Please use this identifier to cite or link to this item:
|Title:||Tunisia, 1940-1970: The Spatial Politics of Reconstruction, Decolonization, and Development|
|Authors:||Demerdash, Nancy N.A.|
|Advisors:||da Costa Meyer, Esther|
|Contributors:||Art and Archaeology Department|
Middle Eastern studies
|Publisher:||Princeton, NJ : Princeton University|
|Abstract:||This dissertation investigates the dialectical discourses of modernism and the vernacular in Tunisian architectural and urban projects, from the late French protectorate into the period of independence, 1940-1970. With a particular focus on issues of habitation and heritage, this project tracks the reorganization of social space in the reconstruction efforts of the postwar French colonial administration and the architectural and patrimonial discourses of the Tunisian nation-state that came into existence in 1956. In an era that witnessed mass-scale land expropriations, rural-urban migrations, and popular anti-colonial sentiment, this project traces the material effects of Tunisians’ displacements and urban adaptations to their rapidly changing socio-political condition. Underscoring the dialectics intrinsic to the postwar notion of development, namely, tensions between formal and informal settlements, vernacular building traditions and prefabrication methods, and patrimonial preservation and erasure, this dissertation explores the ideological negotiations of architectural progress in the longue durée of decolonization. Throughout this tumultuous period, social housing projects sprouted in parallel with the spread of gourbivilles (earthen dwellings) and bidonvilles (‘tin can’ towns) on the outskirts of Tunisia’s urban centers. Both colonial and postcolonial institutional and state-led reckonings with vernacular architecture forwarded not only modernist building agendas, but promoted primitivizing mythologies of local construction techniques, rooted in racist attitudes towards the purportedly backward indigène. Challenging the predominant historiographical narrative that presents the independence of 1956 as a stark political rupture, this dissertation instead demonstrates that the vestiges of urban and preservationist policy schemes remained ingrained, on an institutional level, from protectorate rule. How the spatial and political processes of decolonization, nation-building, and development intersect with the ethics and economics of habitation undergirds this project.|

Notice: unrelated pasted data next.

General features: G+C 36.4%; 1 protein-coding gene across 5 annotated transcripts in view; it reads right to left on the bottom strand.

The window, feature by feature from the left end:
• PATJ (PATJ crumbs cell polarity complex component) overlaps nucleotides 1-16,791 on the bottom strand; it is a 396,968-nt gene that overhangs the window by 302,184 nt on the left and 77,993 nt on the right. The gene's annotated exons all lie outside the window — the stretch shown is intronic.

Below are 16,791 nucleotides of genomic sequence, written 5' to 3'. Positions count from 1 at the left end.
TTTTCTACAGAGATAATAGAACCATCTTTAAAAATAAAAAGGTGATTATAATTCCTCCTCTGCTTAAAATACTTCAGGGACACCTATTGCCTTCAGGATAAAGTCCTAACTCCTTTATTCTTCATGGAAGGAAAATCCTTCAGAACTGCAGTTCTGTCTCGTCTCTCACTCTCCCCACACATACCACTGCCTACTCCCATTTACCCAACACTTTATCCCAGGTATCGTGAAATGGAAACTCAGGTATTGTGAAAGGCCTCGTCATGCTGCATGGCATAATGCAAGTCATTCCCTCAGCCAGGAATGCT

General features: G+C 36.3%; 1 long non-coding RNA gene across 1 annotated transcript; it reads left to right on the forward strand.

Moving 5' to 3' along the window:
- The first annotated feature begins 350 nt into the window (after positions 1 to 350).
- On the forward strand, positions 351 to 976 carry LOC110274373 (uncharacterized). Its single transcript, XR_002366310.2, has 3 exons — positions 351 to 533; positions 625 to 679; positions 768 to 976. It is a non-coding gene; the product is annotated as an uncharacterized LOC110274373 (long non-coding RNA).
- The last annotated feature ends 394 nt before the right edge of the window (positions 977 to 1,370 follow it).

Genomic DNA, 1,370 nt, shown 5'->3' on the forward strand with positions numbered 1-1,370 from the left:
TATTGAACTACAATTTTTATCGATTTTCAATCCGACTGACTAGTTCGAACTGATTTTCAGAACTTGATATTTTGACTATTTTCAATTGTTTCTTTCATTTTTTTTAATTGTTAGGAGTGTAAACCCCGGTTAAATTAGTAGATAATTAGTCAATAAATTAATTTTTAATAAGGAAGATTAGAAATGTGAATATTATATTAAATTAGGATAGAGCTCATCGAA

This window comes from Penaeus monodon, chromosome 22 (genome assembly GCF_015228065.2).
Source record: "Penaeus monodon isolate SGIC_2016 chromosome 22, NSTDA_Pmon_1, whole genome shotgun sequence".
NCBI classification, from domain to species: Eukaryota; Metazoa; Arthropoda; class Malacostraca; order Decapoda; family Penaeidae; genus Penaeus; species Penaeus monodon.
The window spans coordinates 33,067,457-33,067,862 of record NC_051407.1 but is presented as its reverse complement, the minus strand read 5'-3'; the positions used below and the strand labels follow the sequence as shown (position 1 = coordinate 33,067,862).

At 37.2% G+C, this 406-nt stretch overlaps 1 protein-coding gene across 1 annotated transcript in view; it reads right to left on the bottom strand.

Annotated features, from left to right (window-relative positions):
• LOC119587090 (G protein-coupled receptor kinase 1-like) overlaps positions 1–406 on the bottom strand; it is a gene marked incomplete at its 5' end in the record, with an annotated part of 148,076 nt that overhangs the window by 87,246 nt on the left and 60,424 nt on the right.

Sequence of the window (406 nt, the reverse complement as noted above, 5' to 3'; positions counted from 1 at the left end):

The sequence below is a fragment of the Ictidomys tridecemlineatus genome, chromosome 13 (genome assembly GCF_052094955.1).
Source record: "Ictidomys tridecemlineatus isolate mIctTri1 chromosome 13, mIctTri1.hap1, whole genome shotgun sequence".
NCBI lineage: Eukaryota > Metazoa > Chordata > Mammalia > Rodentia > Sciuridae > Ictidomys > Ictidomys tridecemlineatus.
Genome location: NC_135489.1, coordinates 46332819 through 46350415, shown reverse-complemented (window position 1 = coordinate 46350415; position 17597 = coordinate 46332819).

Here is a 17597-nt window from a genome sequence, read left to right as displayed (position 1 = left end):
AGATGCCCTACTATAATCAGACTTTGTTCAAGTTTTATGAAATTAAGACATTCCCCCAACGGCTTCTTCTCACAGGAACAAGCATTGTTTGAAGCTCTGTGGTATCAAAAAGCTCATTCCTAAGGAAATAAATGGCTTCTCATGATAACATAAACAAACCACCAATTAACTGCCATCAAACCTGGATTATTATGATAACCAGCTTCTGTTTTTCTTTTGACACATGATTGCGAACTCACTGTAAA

|Alternate format:||The Mudd Manuscript Library retains one bound copy of each dissertation. Search for these copies in the library's main catalog: http://catalog.princeton.edu/|
|Type of Material:||Academic dissertations (Ph.D.)|
|Appears in Collections:||Art and Archaeology|
Files in This Item:
This content is embargoed until 2017-11-24. For more information contact the Mudd Manuscript Library.
Items in Dataspace are protected by copyright, with all rights reserved, unless otherwise indicated.